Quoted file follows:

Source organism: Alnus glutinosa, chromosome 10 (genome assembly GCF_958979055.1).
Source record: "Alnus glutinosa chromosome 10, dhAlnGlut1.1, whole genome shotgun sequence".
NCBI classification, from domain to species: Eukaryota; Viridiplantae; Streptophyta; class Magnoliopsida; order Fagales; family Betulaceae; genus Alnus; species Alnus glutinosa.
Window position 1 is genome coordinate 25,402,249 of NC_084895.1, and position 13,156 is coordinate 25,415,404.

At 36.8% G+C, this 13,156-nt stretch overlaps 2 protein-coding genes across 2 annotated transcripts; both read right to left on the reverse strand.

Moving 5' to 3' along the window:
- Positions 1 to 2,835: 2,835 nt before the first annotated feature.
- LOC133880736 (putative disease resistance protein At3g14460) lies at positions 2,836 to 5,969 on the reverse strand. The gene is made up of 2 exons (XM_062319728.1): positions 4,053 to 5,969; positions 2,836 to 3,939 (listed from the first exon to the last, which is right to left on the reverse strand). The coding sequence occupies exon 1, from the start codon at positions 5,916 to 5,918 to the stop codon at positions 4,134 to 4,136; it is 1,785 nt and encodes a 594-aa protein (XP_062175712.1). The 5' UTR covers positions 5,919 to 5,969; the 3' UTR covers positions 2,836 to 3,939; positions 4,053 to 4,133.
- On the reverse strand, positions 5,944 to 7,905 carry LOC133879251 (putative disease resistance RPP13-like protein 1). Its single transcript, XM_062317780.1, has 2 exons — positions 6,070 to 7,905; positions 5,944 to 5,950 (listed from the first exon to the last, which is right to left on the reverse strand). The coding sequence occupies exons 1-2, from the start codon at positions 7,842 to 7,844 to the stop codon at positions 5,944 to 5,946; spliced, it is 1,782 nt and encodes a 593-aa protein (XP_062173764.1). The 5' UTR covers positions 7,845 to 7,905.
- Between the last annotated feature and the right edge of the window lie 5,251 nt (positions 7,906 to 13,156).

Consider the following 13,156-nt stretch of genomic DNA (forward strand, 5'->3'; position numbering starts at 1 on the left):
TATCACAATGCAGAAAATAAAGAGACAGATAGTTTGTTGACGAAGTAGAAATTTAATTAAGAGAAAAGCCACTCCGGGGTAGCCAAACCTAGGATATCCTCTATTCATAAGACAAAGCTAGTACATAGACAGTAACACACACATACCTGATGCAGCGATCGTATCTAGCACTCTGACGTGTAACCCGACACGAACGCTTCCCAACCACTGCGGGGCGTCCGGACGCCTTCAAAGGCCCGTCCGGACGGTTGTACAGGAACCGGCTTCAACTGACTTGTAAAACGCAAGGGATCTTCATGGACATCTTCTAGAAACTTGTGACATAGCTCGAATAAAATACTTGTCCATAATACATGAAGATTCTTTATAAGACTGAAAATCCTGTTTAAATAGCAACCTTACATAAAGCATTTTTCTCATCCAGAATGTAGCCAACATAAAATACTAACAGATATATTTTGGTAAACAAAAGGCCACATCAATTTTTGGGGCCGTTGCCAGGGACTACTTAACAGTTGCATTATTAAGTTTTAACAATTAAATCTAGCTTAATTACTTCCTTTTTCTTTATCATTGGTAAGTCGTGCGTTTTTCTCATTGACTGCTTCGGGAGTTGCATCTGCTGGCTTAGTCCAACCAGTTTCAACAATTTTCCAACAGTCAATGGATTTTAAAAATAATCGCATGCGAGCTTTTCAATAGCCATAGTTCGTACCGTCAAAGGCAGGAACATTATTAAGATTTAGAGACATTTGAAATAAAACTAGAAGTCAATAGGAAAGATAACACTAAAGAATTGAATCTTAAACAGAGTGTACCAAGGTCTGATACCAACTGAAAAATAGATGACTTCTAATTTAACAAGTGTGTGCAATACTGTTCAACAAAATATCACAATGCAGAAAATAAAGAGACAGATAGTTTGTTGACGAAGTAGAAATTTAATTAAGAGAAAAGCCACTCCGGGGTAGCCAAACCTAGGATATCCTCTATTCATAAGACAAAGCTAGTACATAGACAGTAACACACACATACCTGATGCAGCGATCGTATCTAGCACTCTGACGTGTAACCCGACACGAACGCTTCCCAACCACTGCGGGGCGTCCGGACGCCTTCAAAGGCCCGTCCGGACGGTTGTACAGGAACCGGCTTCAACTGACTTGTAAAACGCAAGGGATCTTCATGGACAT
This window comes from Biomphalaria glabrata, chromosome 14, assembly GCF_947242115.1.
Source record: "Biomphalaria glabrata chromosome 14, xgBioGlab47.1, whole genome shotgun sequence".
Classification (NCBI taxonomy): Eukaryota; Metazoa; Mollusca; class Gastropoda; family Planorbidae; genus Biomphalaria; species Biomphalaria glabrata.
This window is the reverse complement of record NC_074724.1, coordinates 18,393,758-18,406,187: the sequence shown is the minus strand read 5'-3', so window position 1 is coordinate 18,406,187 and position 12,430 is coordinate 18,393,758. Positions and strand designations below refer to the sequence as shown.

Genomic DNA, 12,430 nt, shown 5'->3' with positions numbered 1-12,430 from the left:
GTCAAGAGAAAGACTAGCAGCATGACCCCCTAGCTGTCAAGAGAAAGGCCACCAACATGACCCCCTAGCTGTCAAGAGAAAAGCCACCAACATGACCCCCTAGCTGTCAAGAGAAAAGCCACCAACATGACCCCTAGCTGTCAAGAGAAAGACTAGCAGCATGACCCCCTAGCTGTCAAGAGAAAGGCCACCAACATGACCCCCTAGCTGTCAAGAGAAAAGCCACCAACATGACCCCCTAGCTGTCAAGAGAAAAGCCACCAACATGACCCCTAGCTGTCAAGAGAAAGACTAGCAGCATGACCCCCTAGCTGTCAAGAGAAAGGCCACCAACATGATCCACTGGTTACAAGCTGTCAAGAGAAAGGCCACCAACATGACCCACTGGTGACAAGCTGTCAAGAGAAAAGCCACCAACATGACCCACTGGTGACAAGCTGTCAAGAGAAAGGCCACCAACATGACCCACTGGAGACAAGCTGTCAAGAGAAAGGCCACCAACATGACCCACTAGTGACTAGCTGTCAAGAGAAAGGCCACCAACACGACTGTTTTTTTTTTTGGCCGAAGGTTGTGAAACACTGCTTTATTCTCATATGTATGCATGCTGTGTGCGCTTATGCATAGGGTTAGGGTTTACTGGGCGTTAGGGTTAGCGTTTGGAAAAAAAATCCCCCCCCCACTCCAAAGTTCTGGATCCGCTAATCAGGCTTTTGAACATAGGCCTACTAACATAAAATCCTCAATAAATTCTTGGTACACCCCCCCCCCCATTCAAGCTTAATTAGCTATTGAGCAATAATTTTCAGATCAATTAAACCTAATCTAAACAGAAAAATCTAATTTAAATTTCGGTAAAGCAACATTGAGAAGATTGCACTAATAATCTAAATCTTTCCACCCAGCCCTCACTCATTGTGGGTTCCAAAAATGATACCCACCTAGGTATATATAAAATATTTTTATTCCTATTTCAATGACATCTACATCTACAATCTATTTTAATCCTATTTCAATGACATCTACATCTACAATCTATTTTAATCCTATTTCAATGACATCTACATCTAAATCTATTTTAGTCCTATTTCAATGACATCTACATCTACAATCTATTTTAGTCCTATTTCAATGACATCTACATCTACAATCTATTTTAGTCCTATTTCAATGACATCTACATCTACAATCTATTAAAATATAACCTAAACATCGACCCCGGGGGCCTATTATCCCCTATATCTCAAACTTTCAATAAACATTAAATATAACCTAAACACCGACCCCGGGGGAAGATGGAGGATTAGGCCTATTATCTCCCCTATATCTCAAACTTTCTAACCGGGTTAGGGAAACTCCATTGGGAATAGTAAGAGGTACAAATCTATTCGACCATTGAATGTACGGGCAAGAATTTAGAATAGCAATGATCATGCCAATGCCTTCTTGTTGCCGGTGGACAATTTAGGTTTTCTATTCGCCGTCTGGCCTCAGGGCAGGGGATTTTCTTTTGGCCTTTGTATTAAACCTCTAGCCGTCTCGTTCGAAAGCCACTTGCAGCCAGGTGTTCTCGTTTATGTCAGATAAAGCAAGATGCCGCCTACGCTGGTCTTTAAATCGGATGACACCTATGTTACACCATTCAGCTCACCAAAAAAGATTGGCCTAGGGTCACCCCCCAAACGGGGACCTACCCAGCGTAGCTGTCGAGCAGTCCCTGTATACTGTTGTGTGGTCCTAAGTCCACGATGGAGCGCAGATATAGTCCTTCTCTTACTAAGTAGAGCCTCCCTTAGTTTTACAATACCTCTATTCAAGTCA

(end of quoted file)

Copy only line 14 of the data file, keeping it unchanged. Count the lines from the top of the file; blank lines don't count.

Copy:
Source record: "Biomphalaria glabrata chromosome 14, xgBioGlab47.1, whole genome shotgun sequence".